4. Whenever you do the real-world performance review, I’d really like to see some thermal information included. Zotac has had a history of substandard cooling solutions on their fanless computers, but this new generation of machines is supposed to have completely redesigned cooling systems. I love the concept of the fanless nettop, but the execution has kept me away in the past.

    1. Well first, I need to open it up and take the plastic off the thermal pad covers before I power it up 🙂

      Then I’ll see what I can do. I don’t have a thermal camera, but I will keep an eye on the CPU temperature as reported by Speccy. Any other tools you’d suggest I run?

      1. I’m not picky; CPU temperatures are a good proxy for overall thermal performance IMO. If you include idle and load temps, I’m happy.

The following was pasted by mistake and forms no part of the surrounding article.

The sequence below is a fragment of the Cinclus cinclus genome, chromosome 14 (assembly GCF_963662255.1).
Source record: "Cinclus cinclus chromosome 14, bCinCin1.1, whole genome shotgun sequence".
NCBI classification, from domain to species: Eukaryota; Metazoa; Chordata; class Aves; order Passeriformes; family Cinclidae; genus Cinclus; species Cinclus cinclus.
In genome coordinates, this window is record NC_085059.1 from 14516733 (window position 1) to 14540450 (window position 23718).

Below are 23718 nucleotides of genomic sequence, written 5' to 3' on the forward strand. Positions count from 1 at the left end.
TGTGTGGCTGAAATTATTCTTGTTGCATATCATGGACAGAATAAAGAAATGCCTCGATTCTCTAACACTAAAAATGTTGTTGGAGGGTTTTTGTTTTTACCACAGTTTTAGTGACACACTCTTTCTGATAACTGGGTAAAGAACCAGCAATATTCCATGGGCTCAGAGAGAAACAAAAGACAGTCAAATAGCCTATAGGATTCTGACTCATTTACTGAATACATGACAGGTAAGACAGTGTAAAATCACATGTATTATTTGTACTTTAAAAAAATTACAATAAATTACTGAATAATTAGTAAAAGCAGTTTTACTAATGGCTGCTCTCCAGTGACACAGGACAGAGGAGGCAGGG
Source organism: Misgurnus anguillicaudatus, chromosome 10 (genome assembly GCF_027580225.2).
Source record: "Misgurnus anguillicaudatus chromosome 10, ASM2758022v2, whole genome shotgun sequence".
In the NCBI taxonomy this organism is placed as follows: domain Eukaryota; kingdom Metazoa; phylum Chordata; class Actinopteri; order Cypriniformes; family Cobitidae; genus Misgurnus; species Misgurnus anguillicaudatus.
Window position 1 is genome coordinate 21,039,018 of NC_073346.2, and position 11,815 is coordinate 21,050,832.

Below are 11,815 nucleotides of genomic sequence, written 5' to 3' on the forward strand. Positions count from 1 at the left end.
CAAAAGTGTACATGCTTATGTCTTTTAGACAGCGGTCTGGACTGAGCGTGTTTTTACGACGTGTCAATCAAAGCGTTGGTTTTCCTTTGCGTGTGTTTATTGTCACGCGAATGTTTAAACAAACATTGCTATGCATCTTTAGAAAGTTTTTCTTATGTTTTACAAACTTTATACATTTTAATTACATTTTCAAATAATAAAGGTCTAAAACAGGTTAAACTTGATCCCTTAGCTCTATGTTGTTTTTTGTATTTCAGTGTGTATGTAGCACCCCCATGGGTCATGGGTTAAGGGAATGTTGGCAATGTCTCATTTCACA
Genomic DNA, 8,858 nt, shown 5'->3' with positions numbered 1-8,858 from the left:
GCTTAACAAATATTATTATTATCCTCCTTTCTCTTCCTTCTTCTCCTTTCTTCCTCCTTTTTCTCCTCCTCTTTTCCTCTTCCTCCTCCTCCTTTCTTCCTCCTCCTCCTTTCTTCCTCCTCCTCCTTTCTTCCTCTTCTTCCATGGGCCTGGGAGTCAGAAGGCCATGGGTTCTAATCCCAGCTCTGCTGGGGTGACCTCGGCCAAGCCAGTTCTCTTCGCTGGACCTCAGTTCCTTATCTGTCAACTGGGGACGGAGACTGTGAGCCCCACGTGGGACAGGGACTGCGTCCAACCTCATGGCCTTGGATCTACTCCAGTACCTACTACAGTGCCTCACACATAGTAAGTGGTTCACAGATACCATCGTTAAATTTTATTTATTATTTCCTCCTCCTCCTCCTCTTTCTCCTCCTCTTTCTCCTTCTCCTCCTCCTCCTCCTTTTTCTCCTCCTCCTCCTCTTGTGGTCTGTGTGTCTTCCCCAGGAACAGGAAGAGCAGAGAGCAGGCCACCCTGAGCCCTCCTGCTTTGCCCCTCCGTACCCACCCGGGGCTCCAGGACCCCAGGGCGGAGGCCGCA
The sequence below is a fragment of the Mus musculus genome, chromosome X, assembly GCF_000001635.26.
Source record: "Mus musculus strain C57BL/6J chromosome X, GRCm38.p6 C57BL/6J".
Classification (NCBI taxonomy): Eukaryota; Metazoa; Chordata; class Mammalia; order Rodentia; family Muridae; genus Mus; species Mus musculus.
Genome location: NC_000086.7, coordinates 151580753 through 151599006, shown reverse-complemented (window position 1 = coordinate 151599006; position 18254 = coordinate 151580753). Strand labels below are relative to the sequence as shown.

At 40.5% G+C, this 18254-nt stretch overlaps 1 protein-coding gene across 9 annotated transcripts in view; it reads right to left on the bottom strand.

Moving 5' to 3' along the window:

1. Sounds like a plan! I just get jealous when I see other sites with those pretty thermal photos. Not jealous enough to go out and buy a camera that I’d use like 2-3 times a year though.

          1. wow 213F for the mother board but the CPU is just fine ? where exactly on the motherboard,im guessing the PCH ?

          2. This does make me wonder if Psensor and/or Speccy is confusing the mainboard with the SSD — note that in Linux the Patriot Burst is said to be running at 211 degrees F, while in Windows it’s running at 92 degrees, but the Motherboard is running at 213 degrees.

          3. You should check your local library. You’d be surprised what they might have that you can check out!